As a teenager, I respected my aunt, my mother’s oldest sister, and cherished the time I spent chatting with her about life. I remember one time when I was 15, sitting in the backseat of her Toyota, talking about my mother.
My aunt didn’t have the highest opinion of my mom…but this wasn’t news to me. I had heard my family’s opinions of her before. At that time my aunt was the most put-together person I knew.
She didn’t seem to get emotional, she had been married for a long time, and she had an actual house with actual stuff. My aunt seemed like the perfect role model for a normal life.
Because for me, a working teenage actress in New York City who went to auditions and dance classes more than school, a teen who moved almost once a year since the age of 10, and a daughter living with divorced parents…normal, I thought, was what I wanted to be more than anything else.
Looking back, I feel compassion for my mother who was the self-proclaimed black sheep of the family, knowing she must have felt the hefty weight of judgment from her well-put-together sisters all her life.
But for me, the child of the black sheep, I not only heard the white sheep’s judgments, but also the black sheep’s woes of not being accepted. I decided being a black sheep would definitely NOT be a successful move for me. And so began my teenage quest to become “normal”.
I was a beautiful teenager with peachy skin and long glamorous hair. It wasn’t long after leaving my extraordinary life as a professional actress to become a normal college girl that I put on an extra 20 pounds, grew pimples on my face, and cut all of my hair off.
I fit in pretty well…except for the fact I was scared sh*tless of men, had a home life that was so screwed up I couldn’t even go back there on winter break, and had NO idea how to have a social life. Oh, and occasionally I traveled to NYC to do an episode of “One Life To Live”.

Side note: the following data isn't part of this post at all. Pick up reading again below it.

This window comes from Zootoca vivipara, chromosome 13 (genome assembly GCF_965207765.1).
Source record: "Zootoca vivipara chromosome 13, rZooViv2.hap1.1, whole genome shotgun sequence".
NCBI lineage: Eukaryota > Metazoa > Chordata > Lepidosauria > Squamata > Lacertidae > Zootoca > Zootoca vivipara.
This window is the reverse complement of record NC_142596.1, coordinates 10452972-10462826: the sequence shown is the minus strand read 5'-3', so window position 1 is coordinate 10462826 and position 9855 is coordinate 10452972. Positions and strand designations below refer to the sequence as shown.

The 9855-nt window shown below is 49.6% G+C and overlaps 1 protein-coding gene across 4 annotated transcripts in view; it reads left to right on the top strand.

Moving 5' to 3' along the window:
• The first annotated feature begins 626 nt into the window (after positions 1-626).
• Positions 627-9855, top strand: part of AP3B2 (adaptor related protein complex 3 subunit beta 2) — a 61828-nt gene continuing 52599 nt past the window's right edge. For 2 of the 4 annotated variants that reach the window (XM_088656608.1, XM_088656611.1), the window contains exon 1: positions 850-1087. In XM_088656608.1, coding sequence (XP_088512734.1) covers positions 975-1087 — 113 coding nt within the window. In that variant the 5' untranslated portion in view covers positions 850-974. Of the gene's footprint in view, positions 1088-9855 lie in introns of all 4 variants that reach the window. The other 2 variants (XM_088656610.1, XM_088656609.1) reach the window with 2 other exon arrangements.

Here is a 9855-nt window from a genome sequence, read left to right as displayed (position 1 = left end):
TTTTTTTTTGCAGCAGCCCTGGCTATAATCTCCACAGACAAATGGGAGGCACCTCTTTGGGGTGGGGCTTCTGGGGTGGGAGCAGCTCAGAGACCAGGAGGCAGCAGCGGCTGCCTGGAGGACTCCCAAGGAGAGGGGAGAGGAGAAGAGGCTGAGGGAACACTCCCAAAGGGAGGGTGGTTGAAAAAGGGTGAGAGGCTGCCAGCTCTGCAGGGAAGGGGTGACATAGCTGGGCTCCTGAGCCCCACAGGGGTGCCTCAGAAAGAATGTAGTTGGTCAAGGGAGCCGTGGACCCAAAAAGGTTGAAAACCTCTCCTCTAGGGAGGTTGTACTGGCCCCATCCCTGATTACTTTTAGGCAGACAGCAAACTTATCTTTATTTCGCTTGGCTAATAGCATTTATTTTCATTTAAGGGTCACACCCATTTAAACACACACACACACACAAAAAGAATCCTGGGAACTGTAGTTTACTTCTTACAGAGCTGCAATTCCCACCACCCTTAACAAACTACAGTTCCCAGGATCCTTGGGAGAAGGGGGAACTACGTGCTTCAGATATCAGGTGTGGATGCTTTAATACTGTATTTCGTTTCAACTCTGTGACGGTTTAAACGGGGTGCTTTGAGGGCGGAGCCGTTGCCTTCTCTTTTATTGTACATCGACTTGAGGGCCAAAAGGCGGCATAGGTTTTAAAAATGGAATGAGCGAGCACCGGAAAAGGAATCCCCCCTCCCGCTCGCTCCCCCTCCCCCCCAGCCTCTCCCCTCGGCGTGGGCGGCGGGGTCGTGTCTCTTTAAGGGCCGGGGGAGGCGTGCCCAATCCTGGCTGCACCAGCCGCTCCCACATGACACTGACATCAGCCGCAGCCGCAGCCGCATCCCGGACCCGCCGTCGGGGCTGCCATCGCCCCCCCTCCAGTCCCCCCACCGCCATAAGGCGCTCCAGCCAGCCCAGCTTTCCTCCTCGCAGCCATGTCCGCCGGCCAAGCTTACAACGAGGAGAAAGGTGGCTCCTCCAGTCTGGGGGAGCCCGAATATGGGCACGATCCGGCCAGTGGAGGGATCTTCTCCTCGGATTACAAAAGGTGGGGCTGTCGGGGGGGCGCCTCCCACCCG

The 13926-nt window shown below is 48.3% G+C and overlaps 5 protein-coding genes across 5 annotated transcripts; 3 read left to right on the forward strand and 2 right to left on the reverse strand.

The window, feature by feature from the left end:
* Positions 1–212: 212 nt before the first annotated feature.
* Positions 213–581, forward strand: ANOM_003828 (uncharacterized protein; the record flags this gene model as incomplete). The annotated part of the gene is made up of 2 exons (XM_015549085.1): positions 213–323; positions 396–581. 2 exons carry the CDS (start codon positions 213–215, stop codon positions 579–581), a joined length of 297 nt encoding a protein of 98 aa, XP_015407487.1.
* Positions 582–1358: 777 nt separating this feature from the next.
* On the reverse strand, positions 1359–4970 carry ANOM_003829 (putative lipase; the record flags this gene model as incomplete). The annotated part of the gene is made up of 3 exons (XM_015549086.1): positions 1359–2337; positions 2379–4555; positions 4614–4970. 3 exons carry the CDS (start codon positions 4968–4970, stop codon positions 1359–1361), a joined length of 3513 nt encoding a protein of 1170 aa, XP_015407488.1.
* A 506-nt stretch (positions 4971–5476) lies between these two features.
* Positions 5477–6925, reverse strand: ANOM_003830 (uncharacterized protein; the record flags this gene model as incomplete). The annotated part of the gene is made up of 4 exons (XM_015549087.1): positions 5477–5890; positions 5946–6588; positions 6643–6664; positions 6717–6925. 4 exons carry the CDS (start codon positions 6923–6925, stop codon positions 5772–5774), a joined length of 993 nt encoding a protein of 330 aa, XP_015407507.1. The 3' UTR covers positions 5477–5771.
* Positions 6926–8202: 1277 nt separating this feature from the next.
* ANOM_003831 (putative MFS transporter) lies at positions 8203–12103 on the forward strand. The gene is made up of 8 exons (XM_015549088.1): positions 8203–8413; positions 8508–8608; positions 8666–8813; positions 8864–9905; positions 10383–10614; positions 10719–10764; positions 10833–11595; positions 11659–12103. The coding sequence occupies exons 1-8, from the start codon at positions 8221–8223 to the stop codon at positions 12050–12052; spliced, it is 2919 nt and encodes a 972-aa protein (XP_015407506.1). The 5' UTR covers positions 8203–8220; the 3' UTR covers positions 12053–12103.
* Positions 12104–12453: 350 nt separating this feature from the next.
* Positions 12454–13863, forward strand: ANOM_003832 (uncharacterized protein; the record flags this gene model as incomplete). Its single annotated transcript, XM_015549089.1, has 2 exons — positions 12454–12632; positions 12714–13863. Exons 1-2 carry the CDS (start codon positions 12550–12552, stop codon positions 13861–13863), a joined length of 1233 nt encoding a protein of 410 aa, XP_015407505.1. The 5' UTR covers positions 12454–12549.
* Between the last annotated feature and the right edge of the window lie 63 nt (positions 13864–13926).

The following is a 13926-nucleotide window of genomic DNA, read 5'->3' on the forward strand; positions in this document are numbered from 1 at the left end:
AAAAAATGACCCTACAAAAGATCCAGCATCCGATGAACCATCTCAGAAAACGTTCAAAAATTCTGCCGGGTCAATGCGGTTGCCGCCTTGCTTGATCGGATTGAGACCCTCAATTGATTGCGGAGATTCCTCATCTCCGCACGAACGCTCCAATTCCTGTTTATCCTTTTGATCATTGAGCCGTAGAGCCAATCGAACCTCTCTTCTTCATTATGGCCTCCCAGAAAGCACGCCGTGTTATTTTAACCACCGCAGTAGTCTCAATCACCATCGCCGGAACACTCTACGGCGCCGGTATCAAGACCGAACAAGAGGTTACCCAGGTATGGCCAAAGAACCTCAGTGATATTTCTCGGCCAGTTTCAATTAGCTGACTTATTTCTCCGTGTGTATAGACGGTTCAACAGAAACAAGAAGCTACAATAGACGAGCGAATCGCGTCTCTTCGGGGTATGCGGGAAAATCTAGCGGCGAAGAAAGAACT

I quickly figured out what I needed to do to fit in with the other girls my age. Perhaps it was my training as an actress or perhaps it was my years of learning how to be a “good girl” for my parents that helped me to adapt so quickly.
In no time, I was “normal,” just like I wanted to be.
Years later, the “normal” life I had worked so hard to create went all wrong. I was the mother of two young children, an upstanding community business owner, and wife of one of the town’s happiest guys (known by some as “the mayor”).
Then, one day, this “normal” woman, me, did a very not normal thing. I fell in love with a man who wasn’t my husband.
Now, this is a much longer story and one that begs me to tell you so I can feel vindicated and heroic in the end. But, for now, that’s all you need to know.
Never in a million years would I have thought to even consider getting divorced for any reason, so the shock of these circumstances took over my body and mind.
This situation controlled me on such a profound level that I literally felt like I was under some kind of spell. I lived under this spell until I was lying in another man’s bed, in his house, with his kid and mine, and looking back on my life wondering, “What the hell just happened to me?”